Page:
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J Bacteriol. 1974 Sep;119(3):899-906.

Photoinactivation of ammonia oxidation in Nitrosomonas.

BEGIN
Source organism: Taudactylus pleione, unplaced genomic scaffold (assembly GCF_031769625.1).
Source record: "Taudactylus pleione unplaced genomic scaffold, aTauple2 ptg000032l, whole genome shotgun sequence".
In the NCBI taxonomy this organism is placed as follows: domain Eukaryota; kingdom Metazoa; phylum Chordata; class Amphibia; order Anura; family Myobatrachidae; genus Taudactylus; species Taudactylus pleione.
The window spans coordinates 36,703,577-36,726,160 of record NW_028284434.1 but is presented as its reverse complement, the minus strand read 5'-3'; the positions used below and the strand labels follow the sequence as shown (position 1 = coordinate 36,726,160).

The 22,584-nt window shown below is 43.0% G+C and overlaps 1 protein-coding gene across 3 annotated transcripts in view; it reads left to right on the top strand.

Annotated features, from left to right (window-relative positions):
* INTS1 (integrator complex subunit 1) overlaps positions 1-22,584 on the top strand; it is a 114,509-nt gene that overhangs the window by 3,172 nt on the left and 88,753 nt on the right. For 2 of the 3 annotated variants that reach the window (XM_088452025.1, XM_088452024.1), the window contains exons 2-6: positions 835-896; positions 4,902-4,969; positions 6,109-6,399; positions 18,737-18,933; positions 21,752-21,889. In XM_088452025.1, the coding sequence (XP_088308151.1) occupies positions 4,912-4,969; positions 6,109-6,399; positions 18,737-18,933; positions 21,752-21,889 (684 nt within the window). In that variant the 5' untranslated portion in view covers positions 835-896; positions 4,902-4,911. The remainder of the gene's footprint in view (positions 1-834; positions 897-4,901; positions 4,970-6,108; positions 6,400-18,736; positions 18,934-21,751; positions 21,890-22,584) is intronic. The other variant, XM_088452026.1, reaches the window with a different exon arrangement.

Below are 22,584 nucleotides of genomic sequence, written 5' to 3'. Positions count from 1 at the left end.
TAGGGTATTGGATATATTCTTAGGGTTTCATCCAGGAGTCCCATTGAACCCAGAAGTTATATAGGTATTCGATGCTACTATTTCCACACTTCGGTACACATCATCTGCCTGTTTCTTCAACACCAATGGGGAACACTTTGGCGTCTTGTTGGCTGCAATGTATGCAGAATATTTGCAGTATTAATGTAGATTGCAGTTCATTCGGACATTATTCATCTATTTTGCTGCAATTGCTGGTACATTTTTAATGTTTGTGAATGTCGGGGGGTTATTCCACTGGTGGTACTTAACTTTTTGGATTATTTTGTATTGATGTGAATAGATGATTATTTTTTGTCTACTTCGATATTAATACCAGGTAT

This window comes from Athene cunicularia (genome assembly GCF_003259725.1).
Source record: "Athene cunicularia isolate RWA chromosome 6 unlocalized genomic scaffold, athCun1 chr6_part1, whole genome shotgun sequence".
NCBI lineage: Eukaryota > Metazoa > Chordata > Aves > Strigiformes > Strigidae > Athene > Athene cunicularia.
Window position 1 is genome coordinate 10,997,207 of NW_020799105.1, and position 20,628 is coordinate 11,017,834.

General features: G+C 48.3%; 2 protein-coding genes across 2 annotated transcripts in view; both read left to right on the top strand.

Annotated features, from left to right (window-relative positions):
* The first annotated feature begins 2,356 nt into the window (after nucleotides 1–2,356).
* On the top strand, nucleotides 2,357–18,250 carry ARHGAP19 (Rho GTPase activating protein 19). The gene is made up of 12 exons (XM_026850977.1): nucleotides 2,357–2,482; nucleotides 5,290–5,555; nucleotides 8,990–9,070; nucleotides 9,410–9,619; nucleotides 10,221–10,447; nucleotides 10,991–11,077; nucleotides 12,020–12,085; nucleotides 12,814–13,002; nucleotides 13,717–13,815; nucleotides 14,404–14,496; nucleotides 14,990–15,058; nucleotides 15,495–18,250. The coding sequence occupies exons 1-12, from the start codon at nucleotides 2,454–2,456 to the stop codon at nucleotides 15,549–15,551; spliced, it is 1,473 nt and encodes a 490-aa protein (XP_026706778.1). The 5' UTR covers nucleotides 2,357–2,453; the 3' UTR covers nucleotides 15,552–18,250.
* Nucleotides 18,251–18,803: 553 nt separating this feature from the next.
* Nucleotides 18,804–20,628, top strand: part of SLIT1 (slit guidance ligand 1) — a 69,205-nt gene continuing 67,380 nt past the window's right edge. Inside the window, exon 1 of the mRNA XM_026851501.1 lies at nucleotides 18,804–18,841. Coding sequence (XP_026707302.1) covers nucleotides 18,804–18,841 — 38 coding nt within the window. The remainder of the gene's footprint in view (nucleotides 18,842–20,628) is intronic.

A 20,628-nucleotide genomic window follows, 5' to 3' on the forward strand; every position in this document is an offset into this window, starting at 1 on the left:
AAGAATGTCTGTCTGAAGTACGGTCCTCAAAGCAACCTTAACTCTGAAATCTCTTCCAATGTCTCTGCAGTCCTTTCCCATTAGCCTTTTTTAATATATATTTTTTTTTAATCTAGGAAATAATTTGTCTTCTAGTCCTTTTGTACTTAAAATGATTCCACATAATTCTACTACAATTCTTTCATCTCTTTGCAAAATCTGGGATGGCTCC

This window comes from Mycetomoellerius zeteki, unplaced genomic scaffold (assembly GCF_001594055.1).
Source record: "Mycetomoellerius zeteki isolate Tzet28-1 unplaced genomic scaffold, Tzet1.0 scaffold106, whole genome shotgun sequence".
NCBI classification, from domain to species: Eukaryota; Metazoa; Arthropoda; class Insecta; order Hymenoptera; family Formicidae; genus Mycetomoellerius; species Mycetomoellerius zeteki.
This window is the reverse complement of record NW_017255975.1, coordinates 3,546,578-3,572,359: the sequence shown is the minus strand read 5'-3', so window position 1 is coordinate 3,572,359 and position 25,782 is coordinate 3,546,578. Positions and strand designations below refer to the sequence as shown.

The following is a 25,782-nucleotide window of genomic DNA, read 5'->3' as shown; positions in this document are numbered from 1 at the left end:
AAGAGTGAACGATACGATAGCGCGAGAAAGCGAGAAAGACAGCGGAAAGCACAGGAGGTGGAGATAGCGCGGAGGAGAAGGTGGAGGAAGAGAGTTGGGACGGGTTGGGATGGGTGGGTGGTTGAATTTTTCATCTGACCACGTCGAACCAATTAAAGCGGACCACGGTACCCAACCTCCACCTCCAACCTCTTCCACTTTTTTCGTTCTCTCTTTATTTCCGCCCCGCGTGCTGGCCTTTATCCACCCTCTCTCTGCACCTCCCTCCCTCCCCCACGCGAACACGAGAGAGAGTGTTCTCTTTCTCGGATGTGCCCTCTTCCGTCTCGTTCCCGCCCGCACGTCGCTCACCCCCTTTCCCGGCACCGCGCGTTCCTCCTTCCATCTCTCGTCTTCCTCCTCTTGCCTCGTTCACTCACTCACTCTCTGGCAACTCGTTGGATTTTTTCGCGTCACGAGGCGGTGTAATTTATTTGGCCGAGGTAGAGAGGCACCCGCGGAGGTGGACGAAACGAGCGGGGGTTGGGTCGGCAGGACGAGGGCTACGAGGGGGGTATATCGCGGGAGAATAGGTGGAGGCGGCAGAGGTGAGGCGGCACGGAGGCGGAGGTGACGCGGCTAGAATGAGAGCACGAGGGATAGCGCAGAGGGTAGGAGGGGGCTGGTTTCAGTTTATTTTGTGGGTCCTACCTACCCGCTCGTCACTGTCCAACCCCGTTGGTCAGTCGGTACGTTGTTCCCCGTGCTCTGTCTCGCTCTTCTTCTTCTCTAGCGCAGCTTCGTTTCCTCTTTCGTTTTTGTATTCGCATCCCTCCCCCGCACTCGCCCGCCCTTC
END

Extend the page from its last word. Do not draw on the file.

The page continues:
Photoinactivation of ammonia oxidation in cells of Nitrosomonas was shown to follow first-order kinetics with a rate constant proportional to incident light intensity. The action spectrum for photoinactivation consisted of a broad peak in the ultraviolet range, where both hydroxylamine and ammonia oxidation were affected, and a shoulder at approximately 410 nm where only ammonia oxidation was affected. In photoinactivated cells, hydroxylamine but not ammonia was oxidized to nitrite and hydroxylamine but not ammonia caused reduction of cytochromes in vivo. The amount per cell of the following constituents was not measurably altered by photoinactivation: cytochromes b, c, a, and P460; ubiquinone; phospholipid; free amino acids; hydroxylamine-dependent nitrite synthetase; nitrite reductase; p-phenylenediamine oxidase; and cytochrome c oxidase. Malonaldehyde or lipid peroxides were not detected in photoinactivated cells. Photoinactivation was prevented (i) under anaerobic conditions, (ii) in the presence of methanol, allylthiourea, thiosemicarbazide, hydroxylamine, ethylxanthate, or CO at concentrations wich caused 100% inhibition of ammonia oxidation, and (iii) at concentrations of ammonia or hydroxylamine which gave a rapid rate of nitrite production. Recovery of ammonia oxidation activity in 90% inactivated cells took place in 6 h, required an energy and/or nitrogen source, and was inhibited by 400 mug of chloramphenicol per ml.

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